KENNEDY: If You Were Flooded, Here’s A Tax Deduction You Should Know About

By now, you know the sobering statistics of the August flooding. You might even factor into those statistics because you lack flood insurance.

Not even half of the homes in areas at a high risk for flooding had flood insurance. In St. Helena Parish, not even one percent of homes and businesses had flood insurance.

FEMA can grant up to $33,000 in assistance, but you’re going to get far less than that. The average FEMA assistance for Superstorm Sandy was less than $8,000.

So here’s your predicament: You have cabinets to replace. You have sheetrock to replace. You have floors to replace. You have couches, beds and tables to replace. Even the washer and dryer couldn’t be saved. You don’t have flood insurance. You only have a little bit of FEMA assistance.

As your State Treasurer, I want to impart two things to you.

First, we will rebuild. Our neighborhoods will return. Our businesses will reopen.

Second, you can deduct your unreimbursed casualty losses on your tax return or amended tax return.

This is a complicated deduction (you can locate the information sheet on it at However, it’s worth considering, especially if you didn’t have flood insurance. And many, many people didn’t have flood insurance.

The deduction for casualty losses in federally declared disaster areas is designed to help people who have been impacted by a sudden, unexpected or unusual event. It applies to uninsured or unreimbursed losses on homes, household items and vehicles. So keep those photographs of everything the floodwaters touched. They’ll come in handy when it’s time to do your taxes.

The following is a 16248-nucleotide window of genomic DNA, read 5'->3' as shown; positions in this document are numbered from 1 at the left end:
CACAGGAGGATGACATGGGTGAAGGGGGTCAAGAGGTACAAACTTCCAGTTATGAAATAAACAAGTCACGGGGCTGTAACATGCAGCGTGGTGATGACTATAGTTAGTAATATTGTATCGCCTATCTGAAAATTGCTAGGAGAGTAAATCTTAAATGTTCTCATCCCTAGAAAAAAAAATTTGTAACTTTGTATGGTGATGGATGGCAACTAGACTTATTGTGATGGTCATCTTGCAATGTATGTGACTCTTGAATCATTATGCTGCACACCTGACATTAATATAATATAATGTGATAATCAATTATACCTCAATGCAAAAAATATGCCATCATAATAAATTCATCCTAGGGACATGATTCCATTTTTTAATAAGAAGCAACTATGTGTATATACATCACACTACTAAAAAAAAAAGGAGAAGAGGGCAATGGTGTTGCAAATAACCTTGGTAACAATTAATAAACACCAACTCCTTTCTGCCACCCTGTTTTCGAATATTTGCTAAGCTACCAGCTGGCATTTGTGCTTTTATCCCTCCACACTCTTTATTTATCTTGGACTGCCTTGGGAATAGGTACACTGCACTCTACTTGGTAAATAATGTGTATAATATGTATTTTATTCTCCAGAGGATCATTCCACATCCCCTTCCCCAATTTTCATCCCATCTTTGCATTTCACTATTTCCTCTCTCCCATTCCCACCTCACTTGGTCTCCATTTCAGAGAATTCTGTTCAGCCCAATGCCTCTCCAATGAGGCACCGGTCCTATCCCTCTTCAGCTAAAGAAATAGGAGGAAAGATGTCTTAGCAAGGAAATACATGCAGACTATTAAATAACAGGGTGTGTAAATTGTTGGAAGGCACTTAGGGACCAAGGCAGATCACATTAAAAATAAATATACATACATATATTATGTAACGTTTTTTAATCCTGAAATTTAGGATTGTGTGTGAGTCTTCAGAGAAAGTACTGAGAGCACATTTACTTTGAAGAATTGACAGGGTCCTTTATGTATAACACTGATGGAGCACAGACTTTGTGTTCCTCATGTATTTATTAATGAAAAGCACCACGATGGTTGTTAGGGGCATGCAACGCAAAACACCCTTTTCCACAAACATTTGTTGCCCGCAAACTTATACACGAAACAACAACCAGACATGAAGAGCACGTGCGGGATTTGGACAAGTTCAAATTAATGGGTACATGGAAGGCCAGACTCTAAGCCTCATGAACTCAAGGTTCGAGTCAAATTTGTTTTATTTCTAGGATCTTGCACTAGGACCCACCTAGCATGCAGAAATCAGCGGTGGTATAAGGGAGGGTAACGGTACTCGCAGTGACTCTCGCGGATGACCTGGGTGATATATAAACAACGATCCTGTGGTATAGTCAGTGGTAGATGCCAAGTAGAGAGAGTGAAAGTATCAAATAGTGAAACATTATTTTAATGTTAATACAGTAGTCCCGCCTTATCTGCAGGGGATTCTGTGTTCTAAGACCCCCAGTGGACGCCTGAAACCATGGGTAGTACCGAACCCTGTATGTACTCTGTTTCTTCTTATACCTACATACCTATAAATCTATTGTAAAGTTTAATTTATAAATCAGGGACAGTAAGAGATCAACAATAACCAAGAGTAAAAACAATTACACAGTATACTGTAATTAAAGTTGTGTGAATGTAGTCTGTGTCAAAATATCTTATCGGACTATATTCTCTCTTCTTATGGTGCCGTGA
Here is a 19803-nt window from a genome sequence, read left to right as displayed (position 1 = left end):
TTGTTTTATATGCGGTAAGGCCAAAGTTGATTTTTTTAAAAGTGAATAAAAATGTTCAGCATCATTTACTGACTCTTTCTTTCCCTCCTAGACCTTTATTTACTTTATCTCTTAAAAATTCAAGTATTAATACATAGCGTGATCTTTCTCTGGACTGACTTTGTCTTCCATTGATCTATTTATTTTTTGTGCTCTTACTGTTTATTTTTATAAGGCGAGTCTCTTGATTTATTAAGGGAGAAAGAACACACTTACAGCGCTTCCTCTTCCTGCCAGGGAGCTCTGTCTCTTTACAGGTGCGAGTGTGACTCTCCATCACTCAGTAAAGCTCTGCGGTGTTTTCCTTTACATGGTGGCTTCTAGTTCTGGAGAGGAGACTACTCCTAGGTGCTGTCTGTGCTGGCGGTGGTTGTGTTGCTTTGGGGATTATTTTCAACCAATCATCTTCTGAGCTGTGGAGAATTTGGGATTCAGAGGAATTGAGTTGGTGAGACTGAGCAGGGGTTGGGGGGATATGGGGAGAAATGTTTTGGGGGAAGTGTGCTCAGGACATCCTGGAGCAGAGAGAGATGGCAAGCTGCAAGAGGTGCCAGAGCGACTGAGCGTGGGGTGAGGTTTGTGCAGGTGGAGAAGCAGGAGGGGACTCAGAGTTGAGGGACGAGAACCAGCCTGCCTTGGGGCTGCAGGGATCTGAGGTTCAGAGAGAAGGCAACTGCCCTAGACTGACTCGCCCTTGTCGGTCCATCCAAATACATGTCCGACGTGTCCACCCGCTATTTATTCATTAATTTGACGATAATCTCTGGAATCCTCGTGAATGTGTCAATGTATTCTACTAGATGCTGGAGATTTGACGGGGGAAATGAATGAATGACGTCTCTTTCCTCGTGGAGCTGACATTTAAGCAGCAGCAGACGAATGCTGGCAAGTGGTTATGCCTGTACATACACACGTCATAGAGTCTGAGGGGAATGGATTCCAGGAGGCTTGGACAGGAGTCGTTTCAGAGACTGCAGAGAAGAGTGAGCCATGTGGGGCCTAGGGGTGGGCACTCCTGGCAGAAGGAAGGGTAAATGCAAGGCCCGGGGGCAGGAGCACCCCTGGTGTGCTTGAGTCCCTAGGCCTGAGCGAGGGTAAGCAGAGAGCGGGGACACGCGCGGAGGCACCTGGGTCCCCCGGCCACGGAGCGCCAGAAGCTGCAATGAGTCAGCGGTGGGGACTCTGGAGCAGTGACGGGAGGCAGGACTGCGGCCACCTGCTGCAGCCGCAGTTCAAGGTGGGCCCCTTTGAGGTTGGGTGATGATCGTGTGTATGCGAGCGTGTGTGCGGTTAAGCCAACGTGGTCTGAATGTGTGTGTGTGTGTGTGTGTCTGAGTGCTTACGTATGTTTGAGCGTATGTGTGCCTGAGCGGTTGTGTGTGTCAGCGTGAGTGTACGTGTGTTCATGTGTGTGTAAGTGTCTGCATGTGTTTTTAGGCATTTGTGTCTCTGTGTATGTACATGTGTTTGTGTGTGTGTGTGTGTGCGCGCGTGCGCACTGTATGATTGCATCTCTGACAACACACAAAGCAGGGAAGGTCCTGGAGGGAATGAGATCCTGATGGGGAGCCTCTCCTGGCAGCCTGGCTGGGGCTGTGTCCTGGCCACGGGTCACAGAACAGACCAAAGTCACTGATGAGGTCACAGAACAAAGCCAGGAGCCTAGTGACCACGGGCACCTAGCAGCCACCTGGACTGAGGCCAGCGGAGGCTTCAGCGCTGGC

You can deduct a casualty loss in the year in which it occurred or in the year immediately preceding the tax year in which the disaster occurred. In other words, you can claim it on this year’s tax return or you can amend last year’s return in order to get a quicker refund. You have to claim it as an itemized deduction.

It’s important to remember that a casualty loss isn’t for normal wear and tear. The chair that floated from the den into the living room probably applies if you didn’t have flood insurance for the contents of your home. The chair that your kids redecorated with splashes of spaghetti sauce and grape juice doesn’t apply.

This deduction isn’t just for homeowners. Business owners and rental property owners also can take it.

To see if you qualify, take the time to look at the Internal Revenue Service’s workbook. It’s Publication 547. The workbook includes examples to help you. Visit

Tax relief is one more avenue of assistance available to you. It might be an avenue that you didn’t even know existed.

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